For the Love of Pomegranates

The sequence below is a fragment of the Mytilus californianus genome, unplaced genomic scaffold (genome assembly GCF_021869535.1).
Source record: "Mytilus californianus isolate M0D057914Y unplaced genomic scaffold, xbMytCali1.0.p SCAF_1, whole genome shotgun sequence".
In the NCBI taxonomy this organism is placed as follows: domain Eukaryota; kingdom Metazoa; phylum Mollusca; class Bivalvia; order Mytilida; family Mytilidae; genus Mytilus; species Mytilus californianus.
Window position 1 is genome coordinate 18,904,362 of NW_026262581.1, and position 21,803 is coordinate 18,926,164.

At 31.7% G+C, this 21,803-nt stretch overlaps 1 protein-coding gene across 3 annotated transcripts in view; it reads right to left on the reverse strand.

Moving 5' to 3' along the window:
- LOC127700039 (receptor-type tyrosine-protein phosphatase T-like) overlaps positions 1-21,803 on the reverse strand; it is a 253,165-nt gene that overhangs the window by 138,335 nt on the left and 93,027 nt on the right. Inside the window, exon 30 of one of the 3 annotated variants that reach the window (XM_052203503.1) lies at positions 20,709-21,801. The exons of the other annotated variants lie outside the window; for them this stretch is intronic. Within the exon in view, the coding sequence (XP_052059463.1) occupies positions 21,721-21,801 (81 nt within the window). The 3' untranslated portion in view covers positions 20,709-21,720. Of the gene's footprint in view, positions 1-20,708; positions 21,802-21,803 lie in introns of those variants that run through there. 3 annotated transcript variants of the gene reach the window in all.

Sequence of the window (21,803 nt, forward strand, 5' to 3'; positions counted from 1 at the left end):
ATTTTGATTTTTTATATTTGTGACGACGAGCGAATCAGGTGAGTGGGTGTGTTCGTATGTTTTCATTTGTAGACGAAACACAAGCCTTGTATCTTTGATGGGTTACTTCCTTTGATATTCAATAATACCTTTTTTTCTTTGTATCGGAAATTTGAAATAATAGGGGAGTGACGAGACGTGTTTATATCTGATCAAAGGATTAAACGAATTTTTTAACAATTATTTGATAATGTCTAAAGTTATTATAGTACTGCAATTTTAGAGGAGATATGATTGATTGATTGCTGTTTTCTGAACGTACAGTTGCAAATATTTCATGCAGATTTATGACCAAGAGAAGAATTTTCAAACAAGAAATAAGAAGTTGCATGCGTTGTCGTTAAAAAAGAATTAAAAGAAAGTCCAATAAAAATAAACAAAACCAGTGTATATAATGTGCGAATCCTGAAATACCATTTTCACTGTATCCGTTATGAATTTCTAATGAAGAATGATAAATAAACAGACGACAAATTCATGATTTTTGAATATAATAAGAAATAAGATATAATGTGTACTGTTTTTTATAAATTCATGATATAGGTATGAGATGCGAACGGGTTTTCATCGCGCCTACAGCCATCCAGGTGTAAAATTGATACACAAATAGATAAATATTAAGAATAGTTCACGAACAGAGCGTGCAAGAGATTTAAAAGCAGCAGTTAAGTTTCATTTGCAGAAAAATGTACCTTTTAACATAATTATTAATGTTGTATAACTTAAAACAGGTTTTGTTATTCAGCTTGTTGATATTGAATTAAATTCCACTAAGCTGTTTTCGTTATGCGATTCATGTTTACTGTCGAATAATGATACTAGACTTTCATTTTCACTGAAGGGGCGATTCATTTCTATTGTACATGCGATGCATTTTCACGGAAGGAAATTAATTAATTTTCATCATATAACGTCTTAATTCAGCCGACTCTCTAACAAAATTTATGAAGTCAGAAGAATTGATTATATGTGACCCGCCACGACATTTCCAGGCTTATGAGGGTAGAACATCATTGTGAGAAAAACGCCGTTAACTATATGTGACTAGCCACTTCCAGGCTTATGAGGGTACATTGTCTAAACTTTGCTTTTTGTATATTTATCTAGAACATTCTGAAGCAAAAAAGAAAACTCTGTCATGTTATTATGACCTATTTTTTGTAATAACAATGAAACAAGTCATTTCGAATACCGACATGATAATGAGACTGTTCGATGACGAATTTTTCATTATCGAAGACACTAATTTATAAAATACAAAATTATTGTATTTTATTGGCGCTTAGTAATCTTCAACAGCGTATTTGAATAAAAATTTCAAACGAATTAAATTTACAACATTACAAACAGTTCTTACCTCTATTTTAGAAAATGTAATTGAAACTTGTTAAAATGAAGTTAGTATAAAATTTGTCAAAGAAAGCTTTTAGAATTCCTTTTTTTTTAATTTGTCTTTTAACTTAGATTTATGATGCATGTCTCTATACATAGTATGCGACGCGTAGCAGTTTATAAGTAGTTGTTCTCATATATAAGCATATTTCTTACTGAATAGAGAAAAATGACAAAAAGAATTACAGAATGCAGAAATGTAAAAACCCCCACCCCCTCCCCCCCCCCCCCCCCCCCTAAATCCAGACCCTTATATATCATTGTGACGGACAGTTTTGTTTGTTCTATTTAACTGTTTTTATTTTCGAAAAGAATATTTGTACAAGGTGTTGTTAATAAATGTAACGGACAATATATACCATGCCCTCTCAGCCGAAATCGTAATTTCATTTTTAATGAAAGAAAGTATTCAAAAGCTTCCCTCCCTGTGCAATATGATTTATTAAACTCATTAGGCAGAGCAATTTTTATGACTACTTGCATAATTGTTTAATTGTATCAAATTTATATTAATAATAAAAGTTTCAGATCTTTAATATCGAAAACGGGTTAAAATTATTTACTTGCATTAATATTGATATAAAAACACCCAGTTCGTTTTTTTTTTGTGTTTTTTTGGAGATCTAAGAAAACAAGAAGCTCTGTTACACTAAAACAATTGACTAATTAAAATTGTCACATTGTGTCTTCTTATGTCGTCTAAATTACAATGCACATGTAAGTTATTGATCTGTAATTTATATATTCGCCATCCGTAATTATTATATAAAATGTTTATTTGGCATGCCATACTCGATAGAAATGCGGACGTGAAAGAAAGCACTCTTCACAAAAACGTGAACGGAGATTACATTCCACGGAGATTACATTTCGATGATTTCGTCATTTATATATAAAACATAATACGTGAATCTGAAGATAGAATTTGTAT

For long time pomegranates were used either as a decorative piece or as filler for a fruit basket.  Pomegranate juice is sold now in most supermarkets and people are discovering this unique taste.Research has shown that pomegranates have a compound that prevents blood clots.  It lowers the bad cholesterol, the LDL, lower blood pressure and one study in 2004 suggests that pomegranate juice discourages the growth of prostate cancer.The fruit has an ancient history.  Cultivation of pomegranates has been traced back to pre-historic times, probably originating in ancient Persia.  They are mentioned several times in the Old Testament of the bible, called under the name, "rimmon," which is of Arabic origin-the Arabic word for pomegranate is rumman.The ancient Phoencians used it for their religious rituals.  The French word pomme means apple, and the word, "pomegranate," translates to "apple with many seeds." It thus associated with procreation.  The goddess Aphrodite, the goddess of love, supposedly planted the first pomegranate tree so it could spread throughout the world.In the Middle East, people would make pomegranate molasses out of the fruit because that was the only way to preserve it.  The molasses was used to flavor sauce, to cure meat and to make sweet and sour marinades.Here is a recipe for a sauce that can be used for grilled vegetables or grilled fish.Pomegranates and Tahini Sauce:makes about 2 cups1     cup pomegranate molasses1/4  cup tahini-sesame seeds paste-1/4  cup lemon juice1/2  cup olive oil4     cup cloves garlic, mashed1/2 teaspoon  ground cumin1/2 teaspoon ground coriander1/2 teaspoon cayenne pepperzest of one lemonsalt to taste-Whisk all ingredients together into a smooth paste.  Add couple tablespoons of water to the sauce if it came too thick.